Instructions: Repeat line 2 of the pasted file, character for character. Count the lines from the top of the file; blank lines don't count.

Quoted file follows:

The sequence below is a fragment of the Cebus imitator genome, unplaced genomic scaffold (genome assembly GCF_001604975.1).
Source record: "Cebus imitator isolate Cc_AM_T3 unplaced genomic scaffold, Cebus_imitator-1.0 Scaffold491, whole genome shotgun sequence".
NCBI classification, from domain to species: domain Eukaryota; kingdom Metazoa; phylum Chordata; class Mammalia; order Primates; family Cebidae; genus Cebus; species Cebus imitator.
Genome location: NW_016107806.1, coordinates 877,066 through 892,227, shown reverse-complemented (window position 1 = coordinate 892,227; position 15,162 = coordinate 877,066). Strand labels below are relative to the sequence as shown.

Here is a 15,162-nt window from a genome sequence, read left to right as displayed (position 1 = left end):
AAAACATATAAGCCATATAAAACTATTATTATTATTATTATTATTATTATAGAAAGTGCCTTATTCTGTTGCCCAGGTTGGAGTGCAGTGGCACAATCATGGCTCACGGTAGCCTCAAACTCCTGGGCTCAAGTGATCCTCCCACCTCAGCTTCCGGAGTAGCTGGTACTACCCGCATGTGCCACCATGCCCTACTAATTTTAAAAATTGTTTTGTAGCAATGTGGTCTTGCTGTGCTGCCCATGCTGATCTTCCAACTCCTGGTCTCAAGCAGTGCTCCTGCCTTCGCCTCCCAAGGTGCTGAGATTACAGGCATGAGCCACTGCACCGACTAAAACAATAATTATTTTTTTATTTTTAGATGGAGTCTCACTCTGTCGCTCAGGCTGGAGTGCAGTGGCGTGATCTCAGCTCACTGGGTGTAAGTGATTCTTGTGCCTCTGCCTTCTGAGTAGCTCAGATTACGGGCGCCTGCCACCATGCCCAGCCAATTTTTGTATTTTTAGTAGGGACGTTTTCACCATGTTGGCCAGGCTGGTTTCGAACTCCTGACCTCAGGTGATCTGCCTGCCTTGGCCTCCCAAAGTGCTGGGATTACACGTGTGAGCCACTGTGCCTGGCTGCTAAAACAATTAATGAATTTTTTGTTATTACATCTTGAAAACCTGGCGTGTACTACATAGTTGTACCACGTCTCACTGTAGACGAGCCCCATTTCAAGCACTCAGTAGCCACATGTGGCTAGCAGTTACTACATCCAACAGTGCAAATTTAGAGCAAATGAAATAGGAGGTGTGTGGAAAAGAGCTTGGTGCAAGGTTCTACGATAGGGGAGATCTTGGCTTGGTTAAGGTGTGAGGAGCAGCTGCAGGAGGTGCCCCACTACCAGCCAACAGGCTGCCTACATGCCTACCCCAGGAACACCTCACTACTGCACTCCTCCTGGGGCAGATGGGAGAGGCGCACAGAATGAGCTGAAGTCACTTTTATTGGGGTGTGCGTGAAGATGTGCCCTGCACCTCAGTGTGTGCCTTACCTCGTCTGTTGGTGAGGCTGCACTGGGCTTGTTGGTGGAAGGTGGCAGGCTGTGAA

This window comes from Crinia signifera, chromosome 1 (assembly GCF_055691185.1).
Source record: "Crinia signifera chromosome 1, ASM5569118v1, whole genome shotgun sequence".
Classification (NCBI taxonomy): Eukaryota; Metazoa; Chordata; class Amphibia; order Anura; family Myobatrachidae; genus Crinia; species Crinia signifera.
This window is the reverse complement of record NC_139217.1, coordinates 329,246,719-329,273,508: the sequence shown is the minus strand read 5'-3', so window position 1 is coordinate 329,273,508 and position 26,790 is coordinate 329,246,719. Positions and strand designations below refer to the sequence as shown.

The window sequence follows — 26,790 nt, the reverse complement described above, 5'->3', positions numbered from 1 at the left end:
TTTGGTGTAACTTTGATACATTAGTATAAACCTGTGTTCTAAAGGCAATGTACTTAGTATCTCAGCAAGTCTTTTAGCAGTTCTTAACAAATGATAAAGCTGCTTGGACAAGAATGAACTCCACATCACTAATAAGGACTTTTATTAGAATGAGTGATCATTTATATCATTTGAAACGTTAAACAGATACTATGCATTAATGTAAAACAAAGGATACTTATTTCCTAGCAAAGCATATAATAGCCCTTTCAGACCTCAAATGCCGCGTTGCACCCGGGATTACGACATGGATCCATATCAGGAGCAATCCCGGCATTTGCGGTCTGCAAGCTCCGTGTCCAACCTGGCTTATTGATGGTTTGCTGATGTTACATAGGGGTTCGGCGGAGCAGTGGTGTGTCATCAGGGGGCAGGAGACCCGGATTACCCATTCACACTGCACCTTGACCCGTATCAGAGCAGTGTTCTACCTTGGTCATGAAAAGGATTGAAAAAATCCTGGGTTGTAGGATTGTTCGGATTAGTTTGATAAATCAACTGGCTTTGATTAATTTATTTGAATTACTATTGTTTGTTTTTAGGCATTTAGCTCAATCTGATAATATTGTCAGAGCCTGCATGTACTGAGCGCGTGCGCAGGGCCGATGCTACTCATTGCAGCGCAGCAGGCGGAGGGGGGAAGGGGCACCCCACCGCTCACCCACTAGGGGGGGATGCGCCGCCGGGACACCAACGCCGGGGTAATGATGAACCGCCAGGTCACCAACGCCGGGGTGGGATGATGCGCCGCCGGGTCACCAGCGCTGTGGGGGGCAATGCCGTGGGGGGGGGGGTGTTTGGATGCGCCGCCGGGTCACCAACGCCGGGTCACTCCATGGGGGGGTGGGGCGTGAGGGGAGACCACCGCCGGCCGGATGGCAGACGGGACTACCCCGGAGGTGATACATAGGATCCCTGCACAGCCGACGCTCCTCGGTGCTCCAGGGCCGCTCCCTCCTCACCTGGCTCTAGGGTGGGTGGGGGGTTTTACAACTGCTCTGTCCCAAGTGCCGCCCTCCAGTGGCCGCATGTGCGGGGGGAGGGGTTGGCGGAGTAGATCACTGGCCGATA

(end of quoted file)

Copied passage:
Source record: "Cebus imitator isolate Cc_AM_T3 unplaced genomic scaffold, Cebus_imitator-1.0 Scaffold491, whole genome shotgun sequence".